Schmidt: Google is the 'inverse' of Apple
'Jobsian closedness is what we're not'
Eric Schmidt likes to say that Google is a fundamentally "open" company, and according to the man himself, this means that Google is the anti-Apple.
"With the Apple model — which works extremely well, as I know as a former Apple board member — you have to use their development tools, their platform, their software, their hardware," Schmidt said today during an appearance  in San Francisco. "If you submit an application, they have to approve it. You have to use their monetization and their distribution. That would not be open. The inverse would be open."
At one point, he said that Apple's core strategy was "closedness."
During last week's interview  with The Wall Street Journal, Schmidt made repeated claims of Google openness, and these claims continued this morning at the annual TechCrunch Disrupt  conference, as Schmidt explained how Google is working with the rest of the industry to build — and this is an exact quote — "an augmented version of humanity."
"Google's core strategy is openness," he said. "Ours is a fundamentally open [strategy]. Open internet. Open web. It's how we fundamentally drive everything."
After the speech, when one reporter pressed him on what these open claims actually mean, Schmidt served up that comparison with Apple. "The easiest comparison is the Apple model versus the web model," he said. "Flash was allegedly a problem [for Apple]. But we love Flash, and Flash has done extremely well on Android. That 's an example of openness. Let the user decide. The user can decide [between] HTML5 or Flash."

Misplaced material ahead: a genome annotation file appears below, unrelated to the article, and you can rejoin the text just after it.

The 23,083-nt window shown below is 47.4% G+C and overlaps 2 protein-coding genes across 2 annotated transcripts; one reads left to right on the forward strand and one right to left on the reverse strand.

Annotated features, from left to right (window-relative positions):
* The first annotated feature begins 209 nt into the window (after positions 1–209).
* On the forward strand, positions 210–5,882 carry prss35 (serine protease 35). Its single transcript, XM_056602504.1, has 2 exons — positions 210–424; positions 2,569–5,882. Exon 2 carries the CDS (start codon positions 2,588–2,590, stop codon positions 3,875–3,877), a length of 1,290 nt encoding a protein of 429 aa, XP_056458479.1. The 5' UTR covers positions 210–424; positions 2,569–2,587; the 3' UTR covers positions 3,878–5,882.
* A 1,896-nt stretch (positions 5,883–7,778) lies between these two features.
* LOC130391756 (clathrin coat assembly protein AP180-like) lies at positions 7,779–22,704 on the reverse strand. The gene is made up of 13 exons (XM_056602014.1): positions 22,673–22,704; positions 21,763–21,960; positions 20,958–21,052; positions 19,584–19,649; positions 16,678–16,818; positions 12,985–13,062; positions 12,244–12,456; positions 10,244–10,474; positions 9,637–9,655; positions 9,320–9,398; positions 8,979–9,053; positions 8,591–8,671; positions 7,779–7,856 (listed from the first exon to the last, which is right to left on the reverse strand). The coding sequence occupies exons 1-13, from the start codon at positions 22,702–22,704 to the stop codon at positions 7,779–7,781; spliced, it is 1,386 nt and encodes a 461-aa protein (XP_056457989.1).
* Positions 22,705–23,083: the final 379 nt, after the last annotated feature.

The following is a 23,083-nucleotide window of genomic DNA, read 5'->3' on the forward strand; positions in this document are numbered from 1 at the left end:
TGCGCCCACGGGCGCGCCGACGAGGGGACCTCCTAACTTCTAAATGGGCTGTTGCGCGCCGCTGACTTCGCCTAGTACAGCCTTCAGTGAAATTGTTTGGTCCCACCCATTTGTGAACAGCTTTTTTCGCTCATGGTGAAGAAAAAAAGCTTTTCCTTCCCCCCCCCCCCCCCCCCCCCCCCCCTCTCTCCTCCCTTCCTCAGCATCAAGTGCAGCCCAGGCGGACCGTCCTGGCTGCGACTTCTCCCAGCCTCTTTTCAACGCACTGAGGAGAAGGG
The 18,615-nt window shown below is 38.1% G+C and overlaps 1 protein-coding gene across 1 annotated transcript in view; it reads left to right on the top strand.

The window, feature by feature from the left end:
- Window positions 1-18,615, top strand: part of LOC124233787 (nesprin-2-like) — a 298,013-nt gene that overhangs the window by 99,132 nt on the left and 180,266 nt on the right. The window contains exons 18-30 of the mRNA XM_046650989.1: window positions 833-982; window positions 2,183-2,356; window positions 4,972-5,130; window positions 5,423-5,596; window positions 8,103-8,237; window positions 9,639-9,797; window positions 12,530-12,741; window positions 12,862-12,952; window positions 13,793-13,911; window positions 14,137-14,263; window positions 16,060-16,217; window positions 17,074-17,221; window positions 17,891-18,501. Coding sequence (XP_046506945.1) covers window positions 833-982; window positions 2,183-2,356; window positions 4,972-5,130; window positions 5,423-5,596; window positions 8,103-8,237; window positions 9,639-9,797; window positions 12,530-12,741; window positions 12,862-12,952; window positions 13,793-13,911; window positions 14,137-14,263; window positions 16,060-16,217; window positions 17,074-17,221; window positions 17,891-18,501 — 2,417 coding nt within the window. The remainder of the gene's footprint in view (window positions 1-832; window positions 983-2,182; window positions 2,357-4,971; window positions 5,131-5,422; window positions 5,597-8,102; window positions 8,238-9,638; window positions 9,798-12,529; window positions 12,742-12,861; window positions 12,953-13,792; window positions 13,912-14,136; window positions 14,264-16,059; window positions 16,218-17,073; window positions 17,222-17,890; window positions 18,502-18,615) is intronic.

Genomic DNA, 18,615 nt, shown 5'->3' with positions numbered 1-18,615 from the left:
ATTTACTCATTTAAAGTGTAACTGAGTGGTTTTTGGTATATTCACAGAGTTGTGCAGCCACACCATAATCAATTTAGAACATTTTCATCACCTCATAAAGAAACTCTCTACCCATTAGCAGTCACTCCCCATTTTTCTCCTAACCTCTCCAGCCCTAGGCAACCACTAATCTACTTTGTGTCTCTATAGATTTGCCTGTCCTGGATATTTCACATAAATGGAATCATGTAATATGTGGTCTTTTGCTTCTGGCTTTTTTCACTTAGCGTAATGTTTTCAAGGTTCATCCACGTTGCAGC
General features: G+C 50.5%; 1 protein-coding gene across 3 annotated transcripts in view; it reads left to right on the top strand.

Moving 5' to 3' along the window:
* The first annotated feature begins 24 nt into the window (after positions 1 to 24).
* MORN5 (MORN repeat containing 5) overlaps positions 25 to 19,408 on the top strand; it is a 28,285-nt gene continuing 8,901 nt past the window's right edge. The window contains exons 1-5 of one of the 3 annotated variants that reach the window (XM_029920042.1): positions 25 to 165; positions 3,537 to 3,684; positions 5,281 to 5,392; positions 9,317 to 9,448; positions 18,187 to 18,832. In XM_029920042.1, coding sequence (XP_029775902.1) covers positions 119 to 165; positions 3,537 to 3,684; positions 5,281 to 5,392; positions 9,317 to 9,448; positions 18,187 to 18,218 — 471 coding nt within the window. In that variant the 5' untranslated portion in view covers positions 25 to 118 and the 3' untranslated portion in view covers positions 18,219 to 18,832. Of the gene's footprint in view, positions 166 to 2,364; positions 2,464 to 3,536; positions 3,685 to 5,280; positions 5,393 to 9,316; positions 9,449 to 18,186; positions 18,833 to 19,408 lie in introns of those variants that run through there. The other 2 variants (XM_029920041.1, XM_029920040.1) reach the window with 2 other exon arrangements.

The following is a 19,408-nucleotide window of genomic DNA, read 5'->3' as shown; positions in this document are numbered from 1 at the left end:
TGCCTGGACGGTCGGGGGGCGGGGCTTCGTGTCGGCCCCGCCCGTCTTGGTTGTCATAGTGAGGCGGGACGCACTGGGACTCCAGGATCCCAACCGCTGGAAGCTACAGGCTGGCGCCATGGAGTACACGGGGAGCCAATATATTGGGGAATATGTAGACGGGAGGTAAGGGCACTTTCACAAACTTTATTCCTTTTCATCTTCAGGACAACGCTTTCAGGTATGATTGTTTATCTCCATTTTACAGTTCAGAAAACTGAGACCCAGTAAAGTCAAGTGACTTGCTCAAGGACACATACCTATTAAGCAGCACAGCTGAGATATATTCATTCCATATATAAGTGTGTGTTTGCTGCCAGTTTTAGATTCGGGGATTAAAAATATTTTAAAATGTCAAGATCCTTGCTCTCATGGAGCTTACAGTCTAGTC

Of course, Steve Jobs likes to say that Apple is open because it prefers HTML5 to Flash — HTML5 being an open standard. And though Schmidt likes to paint Google as open, the company is quite closed when it comes to the inner workings of its search and search-ad platforms — not to mention its back-end infrastructure. It bills a project like Android as open — and to a certain extent, it is — but there's a portions of the project that remain completely closed. That includes development of the latest version of the OS, and certain Google services on the OS.
As we've said before, we've reached the point where the word open is completely meaningless — at least among the digerati. But as he builds his augmented version of humanity, Schmidt will continue to use the term. Repeatedly. ®